The reason I ask is because of the ambiguity of some statements when the conditionals of a condition are not referenced by tense i.e time. For example, in the Cognito Ergo Sum 'I think therefore I am', it could be read as saying that thinking causing existence, which is obviously not the case.
Let my elucidate the problem, as you'll be well aware, this is an instance of Modus Ponens, which can broken down as such:
p q p > q p ______ q
This is usually thought of as p being a sufficient cause, which necessitates an effect, in the case of the Cogito Ergo Sum, this would mean thinking causes existence. However, it could also mean that p is sufficient evidence of a necessary cause, in the case of the Cogito Ergo Sum, this would mean that thinking is sufficient evidence for the necessity of one's existence, which of course is Descartes intent in his assertion. So it's not that a given cause (thinking) is sufficient for the necessary outcome for one's existence (the effect), but that thinking (the outcome) is a sufficient effect which can be adduced to a necessary cause – existence.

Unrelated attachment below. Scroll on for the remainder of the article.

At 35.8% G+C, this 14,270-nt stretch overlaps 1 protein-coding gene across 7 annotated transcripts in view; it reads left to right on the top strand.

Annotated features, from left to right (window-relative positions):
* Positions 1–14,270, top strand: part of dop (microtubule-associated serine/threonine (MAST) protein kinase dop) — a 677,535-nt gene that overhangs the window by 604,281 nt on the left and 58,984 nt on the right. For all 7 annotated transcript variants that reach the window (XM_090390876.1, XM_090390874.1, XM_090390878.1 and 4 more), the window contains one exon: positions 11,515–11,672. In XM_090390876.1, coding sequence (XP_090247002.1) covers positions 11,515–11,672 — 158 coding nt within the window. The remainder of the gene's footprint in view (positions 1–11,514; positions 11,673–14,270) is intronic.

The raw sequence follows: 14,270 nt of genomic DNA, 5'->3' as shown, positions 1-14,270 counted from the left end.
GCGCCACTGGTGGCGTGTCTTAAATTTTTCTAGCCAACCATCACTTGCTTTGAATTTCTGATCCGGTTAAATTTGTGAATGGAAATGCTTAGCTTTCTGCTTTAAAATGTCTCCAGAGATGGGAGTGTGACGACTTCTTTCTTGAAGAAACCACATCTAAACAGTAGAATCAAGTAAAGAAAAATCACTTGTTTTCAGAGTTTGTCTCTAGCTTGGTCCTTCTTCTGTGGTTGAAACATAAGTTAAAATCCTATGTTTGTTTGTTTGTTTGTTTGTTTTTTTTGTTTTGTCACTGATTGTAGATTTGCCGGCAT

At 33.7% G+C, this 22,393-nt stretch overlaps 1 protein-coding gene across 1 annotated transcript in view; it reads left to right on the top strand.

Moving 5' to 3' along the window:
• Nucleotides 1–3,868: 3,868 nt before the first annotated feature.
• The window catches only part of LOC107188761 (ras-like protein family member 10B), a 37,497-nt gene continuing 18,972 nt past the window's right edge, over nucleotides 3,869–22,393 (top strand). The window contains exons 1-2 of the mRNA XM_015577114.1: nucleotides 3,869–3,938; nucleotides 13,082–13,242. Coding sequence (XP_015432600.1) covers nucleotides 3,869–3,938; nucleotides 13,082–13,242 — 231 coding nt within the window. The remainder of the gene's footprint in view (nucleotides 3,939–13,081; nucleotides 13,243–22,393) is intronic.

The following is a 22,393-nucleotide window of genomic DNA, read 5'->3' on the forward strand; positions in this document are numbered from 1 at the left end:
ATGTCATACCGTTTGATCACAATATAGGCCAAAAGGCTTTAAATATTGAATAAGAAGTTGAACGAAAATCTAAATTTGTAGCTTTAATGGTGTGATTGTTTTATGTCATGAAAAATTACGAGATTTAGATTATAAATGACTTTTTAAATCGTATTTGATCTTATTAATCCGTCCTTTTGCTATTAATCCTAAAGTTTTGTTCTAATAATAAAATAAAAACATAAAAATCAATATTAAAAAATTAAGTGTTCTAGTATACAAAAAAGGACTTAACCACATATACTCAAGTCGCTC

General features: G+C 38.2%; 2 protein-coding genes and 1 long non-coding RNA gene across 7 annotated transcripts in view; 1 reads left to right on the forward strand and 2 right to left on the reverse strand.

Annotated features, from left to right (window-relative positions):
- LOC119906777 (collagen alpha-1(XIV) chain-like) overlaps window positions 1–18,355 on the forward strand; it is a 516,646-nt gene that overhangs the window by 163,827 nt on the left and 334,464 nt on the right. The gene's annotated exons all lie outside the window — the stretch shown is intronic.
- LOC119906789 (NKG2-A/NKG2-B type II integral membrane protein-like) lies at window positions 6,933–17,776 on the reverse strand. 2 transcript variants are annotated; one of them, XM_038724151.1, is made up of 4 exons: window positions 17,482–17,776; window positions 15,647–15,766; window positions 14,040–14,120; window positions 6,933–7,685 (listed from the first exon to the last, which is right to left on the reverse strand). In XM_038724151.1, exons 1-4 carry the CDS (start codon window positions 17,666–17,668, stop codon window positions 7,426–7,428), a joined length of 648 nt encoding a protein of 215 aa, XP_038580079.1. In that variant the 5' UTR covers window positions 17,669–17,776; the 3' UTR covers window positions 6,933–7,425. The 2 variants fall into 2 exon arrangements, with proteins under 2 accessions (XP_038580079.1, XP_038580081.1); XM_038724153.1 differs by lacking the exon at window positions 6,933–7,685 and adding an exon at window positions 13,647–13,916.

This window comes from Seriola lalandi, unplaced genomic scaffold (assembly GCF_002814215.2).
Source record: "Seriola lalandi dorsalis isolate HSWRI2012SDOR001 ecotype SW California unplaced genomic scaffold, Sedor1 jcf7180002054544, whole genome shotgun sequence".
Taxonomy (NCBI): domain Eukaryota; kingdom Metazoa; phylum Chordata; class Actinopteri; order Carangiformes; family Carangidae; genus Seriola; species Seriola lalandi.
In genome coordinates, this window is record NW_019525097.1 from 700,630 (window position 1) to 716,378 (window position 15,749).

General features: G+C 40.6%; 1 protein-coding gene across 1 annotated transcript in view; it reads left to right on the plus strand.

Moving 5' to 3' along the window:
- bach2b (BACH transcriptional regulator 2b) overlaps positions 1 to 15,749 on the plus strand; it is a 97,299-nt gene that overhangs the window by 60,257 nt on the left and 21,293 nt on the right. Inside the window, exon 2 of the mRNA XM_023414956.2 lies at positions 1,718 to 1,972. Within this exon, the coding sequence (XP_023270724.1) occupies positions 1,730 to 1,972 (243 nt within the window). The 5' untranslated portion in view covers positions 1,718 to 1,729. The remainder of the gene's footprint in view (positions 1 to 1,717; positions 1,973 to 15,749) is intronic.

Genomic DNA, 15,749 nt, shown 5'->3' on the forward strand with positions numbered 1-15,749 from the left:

It's not just grand assertions like the Cogito Ergo Sum, however, that is prone to such ambiguity. Afterall, one may consider that given such a fundamental assertion, it may not be the best example. Consider then the assertion: 'if there is rain, then there are clouds'. Certainly one has never seen the pour of rain from a cloudless sky, so we can say this is true with great confidence. However, if a blind man was told that 'if it is raining, then there are clouds' (and was never taught the cause-effect relationship of clouds and rain) he would be as justified to presume (though wrong) in saying that rain causes clouds.